Definitions: El Niño - Unusually warm surface water temperatures in the Pacific ocean caused by weak or reversed direction trade winds. La Niña - Unusually cold surface water temperatures in the Pacific ocean caused by strong easterly trade winds.
Shared Characteristics: El Niño and La Niña are Pacific Ocean-Atmospheric systems The most powerful phenomenon on earth Alters more than half the planet’s climate
Strange phenomenon occur during an El Niño and La Niña like...
Cooling of the water in the Pacific Ocean Less Snow and rain on the west coastSnow Decreased Humidity Unusually cold weather in Alaska Unusually warm weather in the rest of the USA (add to your notes) Drought in the southwest: often triggering forest fires Drought Higher than normal number of hurricanes in the Atlantichurricanes Flooding in Australia La Nina Weather Characteristics
Warming of water in the Pacific Ocean Rain and Flooding on the Pacific coast Increased Humidity Warm weather disrupts food chains of fish, birds and sea mammals Increase of thunderstorms in the southern United States. Fewer than normal number of hurricanes in the Atlantic hurricanes Occurs more often than La Nina El Nino Weather Characteristics
Brush fires caused by drought in Texas (La Niña)
Increased number of Hurricanes (La Niña) Strong trade winds!
NOAA drifting buoys #1 Measure... temperature currents winds
NOAA drifting buoys #2 Observations of conditions in the tropical Pacific are considered essential for the prediction of short term (a few months to 1 year) climate variations. To provide necessary data, NOAA operates a network of buoys which measure temperature, currents and winds in the equatorial band. These buoys daily transmit data which are available to researchers and forecasters around the world in real time.
But What About the Rest of the Ocean outside of the Equatorial Band? Since oceans cover about 70% of the earth’s surface, our ships, buoys and other in situ (at the collection site) instruments can’t possible cover that much space. Thanks to advanced space technology, we can now use satellites to help us collect large amounts of ocean data.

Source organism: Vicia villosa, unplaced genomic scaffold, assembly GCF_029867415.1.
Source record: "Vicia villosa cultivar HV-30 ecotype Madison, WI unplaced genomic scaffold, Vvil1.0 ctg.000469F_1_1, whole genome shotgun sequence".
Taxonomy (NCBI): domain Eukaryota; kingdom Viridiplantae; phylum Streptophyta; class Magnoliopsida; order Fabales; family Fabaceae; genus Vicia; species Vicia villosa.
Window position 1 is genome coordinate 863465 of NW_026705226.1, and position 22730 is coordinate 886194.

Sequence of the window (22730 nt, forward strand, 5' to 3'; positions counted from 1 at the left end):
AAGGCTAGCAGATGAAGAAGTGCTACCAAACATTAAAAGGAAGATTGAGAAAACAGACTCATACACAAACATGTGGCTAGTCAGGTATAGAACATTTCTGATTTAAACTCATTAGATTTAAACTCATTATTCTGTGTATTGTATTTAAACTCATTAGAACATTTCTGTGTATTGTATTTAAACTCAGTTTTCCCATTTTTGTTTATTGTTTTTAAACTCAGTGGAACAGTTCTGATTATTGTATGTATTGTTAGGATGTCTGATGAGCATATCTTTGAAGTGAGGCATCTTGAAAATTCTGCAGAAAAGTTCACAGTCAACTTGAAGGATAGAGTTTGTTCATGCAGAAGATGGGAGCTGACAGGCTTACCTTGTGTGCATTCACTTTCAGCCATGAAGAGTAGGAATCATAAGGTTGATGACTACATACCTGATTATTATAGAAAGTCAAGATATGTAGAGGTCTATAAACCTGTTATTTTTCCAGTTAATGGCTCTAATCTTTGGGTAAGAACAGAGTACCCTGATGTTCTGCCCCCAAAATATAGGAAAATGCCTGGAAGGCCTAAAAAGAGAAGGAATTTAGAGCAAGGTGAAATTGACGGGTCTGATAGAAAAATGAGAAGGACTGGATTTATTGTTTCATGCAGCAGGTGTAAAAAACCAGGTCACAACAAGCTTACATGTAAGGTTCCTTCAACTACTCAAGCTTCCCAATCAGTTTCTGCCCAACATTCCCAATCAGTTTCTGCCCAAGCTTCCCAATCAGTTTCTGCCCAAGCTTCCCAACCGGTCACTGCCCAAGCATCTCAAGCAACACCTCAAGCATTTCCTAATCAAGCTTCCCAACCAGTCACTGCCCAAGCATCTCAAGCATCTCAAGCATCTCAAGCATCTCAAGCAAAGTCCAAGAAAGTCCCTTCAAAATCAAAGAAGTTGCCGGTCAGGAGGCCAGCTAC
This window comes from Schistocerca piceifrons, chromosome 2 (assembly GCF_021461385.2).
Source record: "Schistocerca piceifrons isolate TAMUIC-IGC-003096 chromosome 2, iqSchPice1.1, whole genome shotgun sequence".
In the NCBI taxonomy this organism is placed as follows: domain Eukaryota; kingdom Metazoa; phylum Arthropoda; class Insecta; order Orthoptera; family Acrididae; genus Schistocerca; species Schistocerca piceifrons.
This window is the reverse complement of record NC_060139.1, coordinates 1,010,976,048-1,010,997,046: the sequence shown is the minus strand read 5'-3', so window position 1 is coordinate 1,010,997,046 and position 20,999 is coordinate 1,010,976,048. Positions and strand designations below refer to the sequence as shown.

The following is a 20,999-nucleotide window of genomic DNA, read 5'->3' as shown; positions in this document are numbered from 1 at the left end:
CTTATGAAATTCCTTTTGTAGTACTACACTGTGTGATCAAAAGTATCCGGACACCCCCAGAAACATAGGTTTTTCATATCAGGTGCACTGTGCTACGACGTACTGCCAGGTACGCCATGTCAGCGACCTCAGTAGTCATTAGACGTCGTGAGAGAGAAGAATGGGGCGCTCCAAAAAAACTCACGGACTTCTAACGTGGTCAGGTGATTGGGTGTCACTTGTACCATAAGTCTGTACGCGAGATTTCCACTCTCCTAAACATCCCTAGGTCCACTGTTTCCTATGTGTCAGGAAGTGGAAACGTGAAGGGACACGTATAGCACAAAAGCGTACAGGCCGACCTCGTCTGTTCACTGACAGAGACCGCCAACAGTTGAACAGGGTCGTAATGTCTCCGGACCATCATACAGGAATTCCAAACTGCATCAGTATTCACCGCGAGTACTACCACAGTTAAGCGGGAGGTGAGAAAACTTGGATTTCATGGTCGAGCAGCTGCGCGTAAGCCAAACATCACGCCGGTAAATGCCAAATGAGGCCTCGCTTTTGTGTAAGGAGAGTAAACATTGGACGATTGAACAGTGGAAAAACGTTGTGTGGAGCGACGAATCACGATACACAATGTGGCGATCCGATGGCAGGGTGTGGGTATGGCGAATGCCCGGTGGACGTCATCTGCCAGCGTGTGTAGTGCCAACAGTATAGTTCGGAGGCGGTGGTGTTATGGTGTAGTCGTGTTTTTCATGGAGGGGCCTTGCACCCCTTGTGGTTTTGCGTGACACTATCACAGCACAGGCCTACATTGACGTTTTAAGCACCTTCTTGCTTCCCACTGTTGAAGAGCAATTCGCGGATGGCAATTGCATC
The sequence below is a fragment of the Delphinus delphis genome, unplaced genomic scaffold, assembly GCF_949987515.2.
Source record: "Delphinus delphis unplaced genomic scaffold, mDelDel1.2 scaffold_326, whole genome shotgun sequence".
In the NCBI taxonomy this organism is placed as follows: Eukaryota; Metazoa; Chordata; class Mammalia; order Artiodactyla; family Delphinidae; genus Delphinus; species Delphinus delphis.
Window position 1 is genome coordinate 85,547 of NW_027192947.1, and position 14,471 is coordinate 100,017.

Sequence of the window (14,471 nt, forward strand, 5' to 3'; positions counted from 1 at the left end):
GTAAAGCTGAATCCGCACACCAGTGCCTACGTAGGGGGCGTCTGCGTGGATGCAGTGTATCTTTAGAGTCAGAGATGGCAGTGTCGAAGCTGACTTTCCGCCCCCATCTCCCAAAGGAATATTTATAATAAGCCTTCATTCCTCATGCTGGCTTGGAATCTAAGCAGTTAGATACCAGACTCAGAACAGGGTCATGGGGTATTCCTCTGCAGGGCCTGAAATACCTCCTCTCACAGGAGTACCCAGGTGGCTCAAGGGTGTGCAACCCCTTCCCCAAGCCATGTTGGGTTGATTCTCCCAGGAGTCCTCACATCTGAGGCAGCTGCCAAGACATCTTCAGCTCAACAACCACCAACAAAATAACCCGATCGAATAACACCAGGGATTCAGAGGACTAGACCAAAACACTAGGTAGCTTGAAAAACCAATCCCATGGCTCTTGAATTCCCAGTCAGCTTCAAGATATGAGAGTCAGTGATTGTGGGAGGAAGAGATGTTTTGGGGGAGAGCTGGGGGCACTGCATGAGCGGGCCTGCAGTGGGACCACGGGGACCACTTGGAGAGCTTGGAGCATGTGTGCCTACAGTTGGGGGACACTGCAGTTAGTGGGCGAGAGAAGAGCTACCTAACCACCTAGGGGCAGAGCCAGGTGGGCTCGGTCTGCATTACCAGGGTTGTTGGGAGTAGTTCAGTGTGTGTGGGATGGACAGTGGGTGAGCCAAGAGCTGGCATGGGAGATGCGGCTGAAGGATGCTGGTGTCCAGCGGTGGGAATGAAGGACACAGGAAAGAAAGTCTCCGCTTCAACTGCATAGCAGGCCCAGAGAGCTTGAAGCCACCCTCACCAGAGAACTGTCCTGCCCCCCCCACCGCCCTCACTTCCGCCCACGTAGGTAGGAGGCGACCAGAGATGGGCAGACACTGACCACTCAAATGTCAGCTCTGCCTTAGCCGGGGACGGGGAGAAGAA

Satellites Contain instruments to measure wind, waves, temperature of the sea surface, ocean color, ocean surface currents, and tides.
Satellites. Satellites have revolutionized the ocean sciences. They have advanced our knowledge about the weather and ocean processes more than any other tool. Oceanographers can use these satellite measurements for numerical modeling to predict what is happening in the deep ocean.
TOPEX/Poseidon. TOPEX/Poseidon (T/P) was launched in 1992 and has since mapped the ocean's surface topography. T/P covers the entire planet every 10 days--an impossibility for a ship. Radar altimeters on (T/P) accurately measures the satellite's distance from the ocean's surface and tells us about the ocean's surface currents, winds, and wave heights. TOPEX/Poseidon data are used to predict the position of swift currents that appear to be connected with eddies. Eddies are spinning water currents--like giant whirlpools and are considered to be the "weather of the oceans." Knowing the locations of eddies can increase the safety of workers on oil production platforms and other ocean going vessels. It is helpful in ship routing, commercial fishing, sailing, hurricane prediction, studying ocean circulation, and climate forecasting. January of 2006 was the official end of the mission.
REVIEW El Nino = The Boy = Warm = We like La Nina = The Girl = Cold = We don’t like
Videos zhttp://www.youtube.com/watch?v=SR5VPAqVQBw El Nino explanation video 3minhttp://www.youtube.com/watch?v=SR5VPAqVQBw z zhttp://www.youtube.com/watch?v=jEAv-9TZktY La Nina explanation video 3.5minhttp://www.youtube.com/watch?v=jEAv-9TZktY z zhttp://www.youtube.com/watch?v=iWTucpsClLc Austin newscast in January talking about Australia flooding 2minhttp://www.youtube.com/watch?v=iWTucpsClLc z zhttp://www.youtube.com/watch?v=l5x8dJ57xkk Texas weatherman predictions for this year from July 2010. about 3minhttp://www.youtube.com/watch?v=l5x8dJ57xkk z zhttp://esminfo.prenhall.com/science/geoanimations/animations/26_NinoNin a.html All three animations http://esminfo.prenhall.com/science/geoanimations/animations/26_NinoNin a.html